Riyaz alleged that certain senior government figures over the last three years had attempted to limit or weaken police in the country through the use of political influence that led to officers “straying from their path”.

He insinuated that police would not allow a similar event to happen again.

The opposition MDP have continued to question the legitimacy of the leaked reform proposals, claiming the party had no knowledge of such a document, despite backing the idea of a ”transitional arrangement” to reform the country’s security forces after last year’s power transfer.

The opposition party continues to maintain that former President Mohamed Nasheed was deposed in a “coup d’etat” after being forced to resign from office following a mutiny by sections of the police and military.

The allegations were later rejected by a Commonwealth-backed Commission of National Inquiry (CoNI) that ruled that there had been “no coup, no duress and no mutiny”, while also calling for action taken against unlawful acts committed by the country’s security forces following the transfer.

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“We will not follow unconstitutional orders, even if a new president is installed tomorrow”: Police Commissioner Riyaz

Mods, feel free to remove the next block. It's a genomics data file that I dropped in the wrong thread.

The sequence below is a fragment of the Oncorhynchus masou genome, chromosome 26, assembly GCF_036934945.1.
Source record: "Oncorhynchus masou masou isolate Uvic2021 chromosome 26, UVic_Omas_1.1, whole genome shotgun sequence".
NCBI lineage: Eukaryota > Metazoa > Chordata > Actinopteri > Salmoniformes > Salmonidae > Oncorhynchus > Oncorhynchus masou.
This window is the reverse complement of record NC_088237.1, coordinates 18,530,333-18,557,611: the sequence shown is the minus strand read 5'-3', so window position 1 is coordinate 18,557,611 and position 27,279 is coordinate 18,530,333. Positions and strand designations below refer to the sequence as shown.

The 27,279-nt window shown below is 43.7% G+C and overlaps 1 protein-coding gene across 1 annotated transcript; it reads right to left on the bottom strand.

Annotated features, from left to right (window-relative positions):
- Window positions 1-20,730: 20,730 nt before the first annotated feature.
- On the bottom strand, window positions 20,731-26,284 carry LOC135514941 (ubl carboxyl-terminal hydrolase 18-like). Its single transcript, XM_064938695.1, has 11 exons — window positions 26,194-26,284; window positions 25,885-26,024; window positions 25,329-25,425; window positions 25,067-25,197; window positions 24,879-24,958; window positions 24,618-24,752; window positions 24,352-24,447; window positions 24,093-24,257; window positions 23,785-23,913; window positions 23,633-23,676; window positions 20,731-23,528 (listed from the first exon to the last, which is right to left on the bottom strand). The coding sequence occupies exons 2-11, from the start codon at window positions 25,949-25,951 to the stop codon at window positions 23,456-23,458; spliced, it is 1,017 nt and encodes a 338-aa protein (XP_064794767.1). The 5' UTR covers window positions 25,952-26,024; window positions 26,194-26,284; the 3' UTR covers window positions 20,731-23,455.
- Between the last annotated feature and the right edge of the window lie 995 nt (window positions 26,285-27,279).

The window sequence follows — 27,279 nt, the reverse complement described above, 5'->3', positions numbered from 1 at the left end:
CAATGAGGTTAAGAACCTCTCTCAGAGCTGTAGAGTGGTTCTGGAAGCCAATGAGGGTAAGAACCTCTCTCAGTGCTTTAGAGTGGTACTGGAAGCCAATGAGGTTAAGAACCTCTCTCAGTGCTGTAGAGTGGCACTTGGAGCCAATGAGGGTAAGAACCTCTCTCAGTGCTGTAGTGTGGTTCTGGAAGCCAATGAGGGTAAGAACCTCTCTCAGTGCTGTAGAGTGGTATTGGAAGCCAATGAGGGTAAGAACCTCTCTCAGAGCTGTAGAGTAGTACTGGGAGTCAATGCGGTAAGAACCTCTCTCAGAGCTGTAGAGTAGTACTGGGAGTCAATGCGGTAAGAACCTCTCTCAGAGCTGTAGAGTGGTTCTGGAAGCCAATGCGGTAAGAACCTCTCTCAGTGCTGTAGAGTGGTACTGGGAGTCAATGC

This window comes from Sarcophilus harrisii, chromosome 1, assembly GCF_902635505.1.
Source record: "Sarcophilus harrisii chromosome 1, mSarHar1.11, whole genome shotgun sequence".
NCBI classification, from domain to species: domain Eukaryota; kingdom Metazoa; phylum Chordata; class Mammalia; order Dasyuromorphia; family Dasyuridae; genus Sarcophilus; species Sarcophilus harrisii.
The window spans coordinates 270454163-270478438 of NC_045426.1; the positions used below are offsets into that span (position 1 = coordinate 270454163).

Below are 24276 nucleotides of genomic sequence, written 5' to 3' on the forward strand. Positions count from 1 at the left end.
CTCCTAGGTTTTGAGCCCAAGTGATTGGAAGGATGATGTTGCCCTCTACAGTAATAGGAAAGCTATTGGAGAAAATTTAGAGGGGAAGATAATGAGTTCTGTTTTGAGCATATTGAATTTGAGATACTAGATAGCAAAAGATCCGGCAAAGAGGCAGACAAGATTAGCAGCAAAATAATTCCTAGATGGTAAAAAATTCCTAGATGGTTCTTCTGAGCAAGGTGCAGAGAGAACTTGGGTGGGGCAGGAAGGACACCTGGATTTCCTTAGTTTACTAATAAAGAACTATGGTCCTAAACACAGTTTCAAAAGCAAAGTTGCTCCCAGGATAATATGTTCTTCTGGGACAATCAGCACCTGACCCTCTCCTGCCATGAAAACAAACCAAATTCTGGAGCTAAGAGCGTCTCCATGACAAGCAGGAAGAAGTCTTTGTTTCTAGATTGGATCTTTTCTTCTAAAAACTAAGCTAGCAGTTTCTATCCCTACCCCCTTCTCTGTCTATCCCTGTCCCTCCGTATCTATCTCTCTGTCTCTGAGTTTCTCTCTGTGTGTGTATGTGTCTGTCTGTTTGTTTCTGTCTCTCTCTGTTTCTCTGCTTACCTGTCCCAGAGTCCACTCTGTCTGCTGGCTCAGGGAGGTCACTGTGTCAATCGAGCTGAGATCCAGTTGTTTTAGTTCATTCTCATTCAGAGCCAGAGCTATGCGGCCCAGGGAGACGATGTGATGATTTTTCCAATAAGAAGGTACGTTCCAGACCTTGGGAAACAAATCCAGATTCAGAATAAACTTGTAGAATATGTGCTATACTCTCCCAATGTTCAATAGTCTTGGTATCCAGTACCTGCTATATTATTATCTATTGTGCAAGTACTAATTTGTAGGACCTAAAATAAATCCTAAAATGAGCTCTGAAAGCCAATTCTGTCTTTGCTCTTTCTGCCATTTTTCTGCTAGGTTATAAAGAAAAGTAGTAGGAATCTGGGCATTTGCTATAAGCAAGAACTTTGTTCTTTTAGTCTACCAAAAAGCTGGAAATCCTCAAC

Police Commissioner Abdulla Riyaz has said his institution will continue to refuse any orders it decides are “unconstitutional”, while expressing concerns over leaked proposals allegedly devised by the Maldivian Democratic Party (MDP) to reform the country’s security forces.

In an interview on the Maldives Police Service (MPS) website, Commissioner Riyaz expressed concern at a leaked policy paper that he alleged sought to dismantle and undermine law enforcement, calling for the opposition MDP to clarify if the policies were genuinely part of the party’s election policy.

“I don’t want to say anything specifically about something that has been prepared politically or for a political purpose, but we do have a constitution and the MPS is an institution formed by the constitution,” he said, speaking just over a month ahead of the 2013 presidential election.

Proposals in the paper – leaked on social media earlier this month – include transferring the police to the authority of city councils, similar to the system in the US, while providing salaries and allowances of officers through the Local Government Authority (LGA).

The MDP last week questioned the legitimacy of the leaked reform proposals, claiming the party had no knowledge of such a document, despite backing the idea of a ”transitional arrangement” to reform the country’s security forces after last year’s controversial transfer of power.